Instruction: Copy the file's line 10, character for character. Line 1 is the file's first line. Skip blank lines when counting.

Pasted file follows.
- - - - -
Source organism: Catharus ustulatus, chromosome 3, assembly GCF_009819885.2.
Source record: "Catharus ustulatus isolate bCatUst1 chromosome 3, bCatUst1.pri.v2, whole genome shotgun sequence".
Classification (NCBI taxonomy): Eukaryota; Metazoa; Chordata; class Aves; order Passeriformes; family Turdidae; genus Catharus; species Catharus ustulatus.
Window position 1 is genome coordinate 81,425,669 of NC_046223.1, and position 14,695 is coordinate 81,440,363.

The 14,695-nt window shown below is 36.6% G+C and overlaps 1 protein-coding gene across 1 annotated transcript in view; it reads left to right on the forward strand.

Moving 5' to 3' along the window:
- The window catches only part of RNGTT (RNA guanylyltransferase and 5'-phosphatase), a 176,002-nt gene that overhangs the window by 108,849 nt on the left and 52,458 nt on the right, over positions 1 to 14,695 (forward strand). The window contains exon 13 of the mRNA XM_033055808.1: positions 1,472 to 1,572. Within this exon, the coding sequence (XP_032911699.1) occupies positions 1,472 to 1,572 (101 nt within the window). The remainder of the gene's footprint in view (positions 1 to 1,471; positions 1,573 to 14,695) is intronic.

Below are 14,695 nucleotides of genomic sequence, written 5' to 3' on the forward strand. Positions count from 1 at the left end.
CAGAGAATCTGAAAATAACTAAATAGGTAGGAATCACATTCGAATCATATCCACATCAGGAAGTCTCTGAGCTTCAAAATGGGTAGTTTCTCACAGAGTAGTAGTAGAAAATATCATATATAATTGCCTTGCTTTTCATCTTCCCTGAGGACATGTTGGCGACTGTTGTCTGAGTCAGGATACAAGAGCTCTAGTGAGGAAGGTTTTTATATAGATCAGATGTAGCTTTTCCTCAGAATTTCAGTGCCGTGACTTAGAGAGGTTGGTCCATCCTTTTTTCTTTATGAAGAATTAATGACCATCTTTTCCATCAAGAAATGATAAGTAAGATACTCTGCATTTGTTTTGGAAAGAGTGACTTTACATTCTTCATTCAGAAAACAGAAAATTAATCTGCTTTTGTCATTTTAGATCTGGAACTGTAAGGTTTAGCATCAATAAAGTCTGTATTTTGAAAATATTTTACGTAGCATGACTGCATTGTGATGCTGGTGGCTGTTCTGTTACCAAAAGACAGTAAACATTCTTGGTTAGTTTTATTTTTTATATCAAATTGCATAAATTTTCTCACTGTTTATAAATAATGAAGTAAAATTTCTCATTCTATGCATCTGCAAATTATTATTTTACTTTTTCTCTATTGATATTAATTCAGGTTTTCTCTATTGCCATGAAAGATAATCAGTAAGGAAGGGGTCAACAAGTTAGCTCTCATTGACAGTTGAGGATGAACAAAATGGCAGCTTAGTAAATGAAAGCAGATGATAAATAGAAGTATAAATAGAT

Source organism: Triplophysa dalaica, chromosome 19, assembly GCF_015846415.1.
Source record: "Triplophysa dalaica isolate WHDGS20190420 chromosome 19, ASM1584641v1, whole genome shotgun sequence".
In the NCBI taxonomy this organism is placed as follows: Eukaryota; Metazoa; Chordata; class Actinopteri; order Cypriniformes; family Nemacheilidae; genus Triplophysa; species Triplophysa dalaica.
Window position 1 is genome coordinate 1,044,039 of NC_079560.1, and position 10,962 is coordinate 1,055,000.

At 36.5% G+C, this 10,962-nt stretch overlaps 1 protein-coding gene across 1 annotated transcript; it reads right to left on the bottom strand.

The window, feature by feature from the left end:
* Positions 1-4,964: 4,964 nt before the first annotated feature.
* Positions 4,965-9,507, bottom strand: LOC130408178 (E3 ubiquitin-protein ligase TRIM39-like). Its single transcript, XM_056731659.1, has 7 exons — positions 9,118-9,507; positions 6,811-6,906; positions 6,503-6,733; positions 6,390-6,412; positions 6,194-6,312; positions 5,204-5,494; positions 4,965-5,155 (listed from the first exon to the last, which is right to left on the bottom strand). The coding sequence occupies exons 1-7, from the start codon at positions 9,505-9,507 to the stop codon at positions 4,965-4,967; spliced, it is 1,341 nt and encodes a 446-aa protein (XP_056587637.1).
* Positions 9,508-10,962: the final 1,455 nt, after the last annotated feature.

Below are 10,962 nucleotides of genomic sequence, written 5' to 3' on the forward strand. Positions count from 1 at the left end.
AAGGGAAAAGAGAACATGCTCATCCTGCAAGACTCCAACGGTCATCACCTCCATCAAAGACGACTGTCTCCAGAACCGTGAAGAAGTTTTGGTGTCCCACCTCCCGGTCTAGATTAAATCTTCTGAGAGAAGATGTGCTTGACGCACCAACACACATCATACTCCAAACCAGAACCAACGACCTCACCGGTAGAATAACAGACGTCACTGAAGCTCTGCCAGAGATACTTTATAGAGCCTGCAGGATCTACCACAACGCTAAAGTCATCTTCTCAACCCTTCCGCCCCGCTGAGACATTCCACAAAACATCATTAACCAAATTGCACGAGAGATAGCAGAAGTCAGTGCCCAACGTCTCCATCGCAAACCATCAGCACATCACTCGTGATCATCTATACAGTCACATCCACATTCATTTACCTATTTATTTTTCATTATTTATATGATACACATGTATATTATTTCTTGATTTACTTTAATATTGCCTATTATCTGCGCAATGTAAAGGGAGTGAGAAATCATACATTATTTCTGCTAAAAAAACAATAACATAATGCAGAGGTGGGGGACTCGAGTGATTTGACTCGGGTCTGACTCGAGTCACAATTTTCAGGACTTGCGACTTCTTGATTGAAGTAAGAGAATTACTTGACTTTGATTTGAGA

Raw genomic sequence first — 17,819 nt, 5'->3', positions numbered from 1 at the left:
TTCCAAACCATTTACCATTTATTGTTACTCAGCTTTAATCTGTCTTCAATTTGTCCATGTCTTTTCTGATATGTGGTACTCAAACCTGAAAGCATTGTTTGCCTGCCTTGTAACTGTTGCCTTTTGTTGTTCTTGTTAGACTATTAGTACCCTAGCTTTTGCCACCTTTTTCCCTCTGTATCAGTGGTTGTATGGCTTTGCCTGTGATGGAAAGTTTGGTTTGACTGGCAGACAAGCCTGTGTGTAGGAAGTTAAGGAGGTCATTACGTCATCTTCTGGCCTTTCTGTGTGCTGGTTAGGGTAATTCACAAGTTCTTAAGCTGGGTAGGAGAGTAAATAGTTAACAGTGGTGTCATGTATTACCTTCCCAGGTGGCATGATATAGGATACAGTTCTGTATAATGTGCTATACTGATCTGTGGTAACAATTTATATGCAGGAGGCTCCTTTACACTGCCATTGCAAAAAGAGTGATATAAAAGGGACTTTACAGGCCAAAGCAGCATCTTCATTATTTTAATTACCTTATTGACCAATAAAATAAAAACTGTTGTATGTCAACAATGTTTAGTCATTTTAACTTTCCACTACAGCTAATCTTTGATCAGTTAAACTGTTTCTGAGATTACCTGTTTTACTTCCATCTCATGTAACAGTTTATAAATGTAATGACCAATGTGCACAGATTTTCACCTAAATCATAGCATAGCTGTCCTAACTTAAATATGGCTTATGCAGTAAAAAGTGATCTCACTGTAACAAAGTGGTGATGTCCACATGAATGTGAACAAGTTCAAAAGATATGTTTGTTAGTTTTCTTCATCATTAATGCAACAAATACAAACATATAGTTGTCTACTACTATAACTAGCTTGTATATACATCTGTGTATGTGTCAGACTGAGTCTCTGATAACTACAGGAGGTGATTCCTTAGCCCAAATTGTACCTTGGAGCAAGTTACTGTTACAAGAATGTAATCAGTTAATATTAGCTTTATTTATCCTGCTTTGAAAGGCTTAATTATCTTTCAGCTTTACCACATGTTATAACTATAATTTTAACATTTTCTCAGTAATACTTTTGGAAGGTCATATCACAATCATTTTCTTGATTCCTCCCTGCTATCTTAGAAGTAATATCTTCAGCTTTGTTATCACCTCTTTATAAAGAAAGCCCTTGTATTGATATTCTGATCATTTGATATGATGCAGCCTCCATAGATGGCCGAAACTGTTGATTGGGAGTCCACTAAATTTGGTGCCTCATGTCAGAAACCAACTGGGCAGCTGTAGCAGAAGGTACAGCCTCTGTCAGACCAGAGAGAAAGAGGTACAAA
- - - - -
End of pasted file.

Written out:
Source organism: Triplophysa dalaica, chromosome 19, assembly GCF_015846415.1.